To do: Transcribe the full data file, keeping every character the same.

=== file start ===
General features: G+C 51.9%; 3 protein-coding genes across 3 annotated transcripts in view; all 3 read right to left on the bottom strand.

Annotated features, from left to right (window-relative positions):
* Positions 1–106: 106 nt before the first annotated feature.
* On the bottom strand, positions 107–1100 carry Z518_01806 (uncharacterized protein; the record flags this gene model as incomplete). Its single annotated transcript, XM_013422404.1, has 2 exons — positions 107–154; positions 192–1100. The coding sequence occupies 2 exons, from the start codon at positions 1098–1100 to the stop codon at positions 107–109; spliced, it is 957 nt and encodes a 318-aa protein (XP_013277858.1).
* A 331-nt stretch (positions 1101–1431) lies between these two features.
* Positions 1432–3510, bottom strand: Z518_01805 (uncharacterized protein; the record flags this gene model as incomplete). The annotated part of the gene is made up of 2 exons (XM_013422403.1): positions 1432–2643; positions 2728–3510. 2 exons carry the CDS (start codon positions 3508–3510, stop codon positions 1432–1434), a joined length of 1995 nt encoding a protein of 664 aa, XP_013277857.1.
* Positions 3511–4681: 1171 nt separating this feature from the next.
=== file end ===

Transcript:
General features: G+C 51.9%; 3 protein-coding genes across 3 annotated transcripts in view; all 3 read right to left on the bottom strand.

Annotated features, from left to right (window-relative positions):
* Positions 1–106: 106 nt before the first annotated feature.
* On the bottom strand, positions 107–1100 carry Z518_01806 (uncharacterized protein; the record flags this gene model as incomplete). Its single annotated transcript, XM_013422404.1, has 2 exons — positions 107–154; positions 192–1100. The coding sequence occupies 2 exons, from the start codon at positions 1098–1100 to the stop codon at positions 107–109; spliced, it is 957 nt and encodes a 318-aa protein (XP_013277858.1).
* A 331-nt stretch (positions 1101–1431) lies between these two features.
* Positions 1432–3510, bottom strand: Z518_01805 (uncharacterized protein; the record flags this gene model as incomplete). The annotated part of the gene is made up of 2 exons (XM_013422403.1): positions 1432–2643; positions 2728–3510. 2 exons carry the CDS (start codon positions 3508–3510, stop codon positions 1432–1434), a joined length of 1995 nt encoding a protein of 664 aa, XP_013277857.1.
* Positions 3511–4681: 1171 nt separating this feature from the next.